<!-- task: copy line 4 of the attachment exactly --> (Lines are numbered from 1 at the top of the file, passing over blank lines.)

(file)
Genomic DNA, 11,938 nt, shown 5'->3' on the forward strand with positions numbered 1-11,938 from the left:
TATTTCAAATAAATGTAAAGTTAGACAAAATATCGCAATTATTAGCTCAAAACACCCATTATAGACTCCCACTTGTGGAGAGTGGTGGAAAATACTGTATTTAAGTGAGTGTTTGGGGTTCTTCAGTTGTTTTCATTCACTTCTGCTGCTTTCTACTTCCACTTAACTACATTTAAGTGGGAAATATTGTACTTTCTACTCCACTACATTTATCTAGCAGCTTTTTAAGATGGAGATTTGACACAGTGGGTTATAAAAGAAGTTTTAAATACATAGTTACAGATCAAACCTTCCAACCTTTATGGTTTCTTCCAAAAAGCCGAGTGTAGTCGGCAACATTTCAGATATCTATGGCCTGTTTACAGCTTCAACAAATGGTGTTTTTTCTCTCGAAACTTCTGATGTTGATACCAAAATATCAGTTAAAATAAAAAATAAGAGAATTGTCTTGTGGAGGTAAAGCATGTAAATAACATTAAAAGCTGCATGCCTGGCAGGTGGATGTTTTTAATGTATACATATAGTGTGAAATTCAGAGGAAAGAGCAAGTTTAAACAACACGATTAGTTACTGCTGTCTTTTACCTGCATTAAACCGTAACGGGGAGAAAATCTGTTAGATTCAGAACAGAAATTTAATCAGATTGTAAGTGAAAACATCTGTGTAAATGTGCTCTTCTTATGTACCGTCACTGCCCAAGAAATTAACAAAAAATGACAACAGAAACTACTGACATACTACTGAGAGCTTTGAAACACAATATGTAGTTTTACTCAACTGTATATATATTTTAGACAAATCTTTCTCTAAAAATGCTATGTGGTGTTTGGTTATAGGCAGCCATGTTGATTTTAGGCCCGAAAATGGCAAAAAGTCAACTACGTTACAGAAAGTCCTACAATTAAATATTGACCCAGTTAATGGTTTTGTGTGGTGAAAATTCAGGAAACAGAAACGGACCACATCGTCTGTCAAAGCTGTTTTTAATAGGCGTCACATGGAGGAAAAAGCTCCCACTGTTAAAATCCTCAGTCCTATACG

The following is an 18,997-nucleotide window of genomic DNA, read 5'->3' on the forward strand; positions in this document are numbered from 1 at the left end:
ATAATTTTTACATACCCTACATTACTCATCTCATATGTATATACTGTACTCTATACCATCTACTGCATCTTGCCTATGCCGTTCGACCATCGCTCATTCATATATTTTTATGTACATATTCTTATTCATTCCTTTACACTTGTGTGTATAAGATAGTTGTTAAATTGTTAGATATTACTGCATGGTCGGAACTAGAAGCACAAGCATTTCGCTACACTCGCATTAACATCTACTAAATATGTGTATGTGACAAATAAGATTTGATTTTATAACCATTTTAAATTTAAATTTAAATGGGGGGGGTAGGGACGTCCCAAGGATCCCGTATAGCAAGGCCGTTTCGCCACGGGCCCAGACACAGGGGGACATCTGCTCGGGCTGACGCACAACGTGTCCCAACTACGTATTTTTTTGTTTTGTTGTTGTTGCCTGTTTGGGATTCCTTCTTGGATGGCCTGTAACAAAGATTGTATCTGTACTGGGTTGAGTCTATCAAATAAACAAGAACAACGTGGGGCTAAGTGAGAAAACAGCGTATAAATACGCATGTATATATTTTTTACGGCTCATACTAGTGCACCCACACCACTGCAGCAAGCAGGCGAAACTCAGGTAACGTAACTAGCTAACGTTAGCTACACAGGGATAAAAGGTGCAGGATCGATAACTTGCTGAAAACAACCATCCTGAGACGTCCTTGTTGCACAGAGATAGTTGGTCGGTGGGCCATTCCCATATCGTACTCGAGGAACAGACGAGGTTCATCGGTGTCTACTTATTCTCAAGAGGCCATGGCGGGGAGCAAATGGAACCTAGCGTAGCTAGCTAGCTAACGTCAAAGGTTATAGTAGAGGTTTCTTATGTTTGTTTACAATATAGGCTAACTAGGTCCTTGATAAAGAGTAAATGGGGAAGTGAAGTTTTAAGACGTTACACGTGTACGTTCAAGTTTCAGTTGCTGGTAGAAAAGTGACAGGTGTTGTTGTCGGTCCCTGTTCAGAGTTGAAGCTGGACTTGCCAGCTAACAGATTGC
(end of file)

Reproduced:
ATAATTTTTACATACCCTACATTACTCATCTCATATGTATATACTGTACTCTATACCATCTACTGCATCTTGCCTATGCCGTTCGACCATCGCTCATTCATATATTTTTATGTACATATTCTTATTCATTCCTTTACACTTGTGTGTATAAGATAGTTGTTAAATTGTTAGATATTACTGCATGGTCGGAACTAGAAGCACAAGCATTTCGCTACACTCGCATTAACATCTACTAAATATGTGTATGTGACAAATAAGATTTGATTTTATAACCATTTTAAATTTAAATTTAAATGGGGGGGGTAGGGACGTCCCAAGGATCCCGTATAGCAAGGCCGTTTCGCCACGGGCCCAGACACAGGGGGACATCTGCTCGGGCTGACGCACAACGTGTCCCAACTACGTATTTTTTTGTTTTGTTGTTGTTGCCTGTTTGGGATTCCTTCTTGGATGGCCTGTAACAAAGATTGTATCTGTACTGGGTTGAGTCTATCAAATAAACAAGAACAACGTGGGGCTAAGTGAGAAAACAGCGTATAAATACGCATGTATATATTTTTTACGGCTCATACTAGTGCACCCACACCACTGCAGCAAGCAGGCGAAACTCAGGTAACGTAACTAGCTAACGTTAGCTACACAGGGATAAAAGGTGCAGGATCGATAACTTGCTGAAAACAACCATCCTGAGACGTCCTTGTTGCACAGAGATAGTTGGTCGGTGGGCCATTCCCATATCGTACTCGAGGAACAGACGAGGTTCATCGGTGTCTACTTATTCTCAAGAGGCCATGGCGGGGAGCAAATGGAACCTAGCGTAGCTAGCTAGCTAACGTCAAAGGTTATAGTAGAGGTTTCTTATGTTTGTTTACAATATAGGCTAACTAGGTCCTTGATAAAGAGTAAATGGGGAAGTGAAGTTTTAAGACGTTACACGTGTACGTTCAAGTTTCAGTTGCTGGTAGAAAAGTGACAGGTGTTGTTGTCGGTCCCTGTTCAGAGTTGAAGCTGGACTTGCCAGCTAACAGATTGC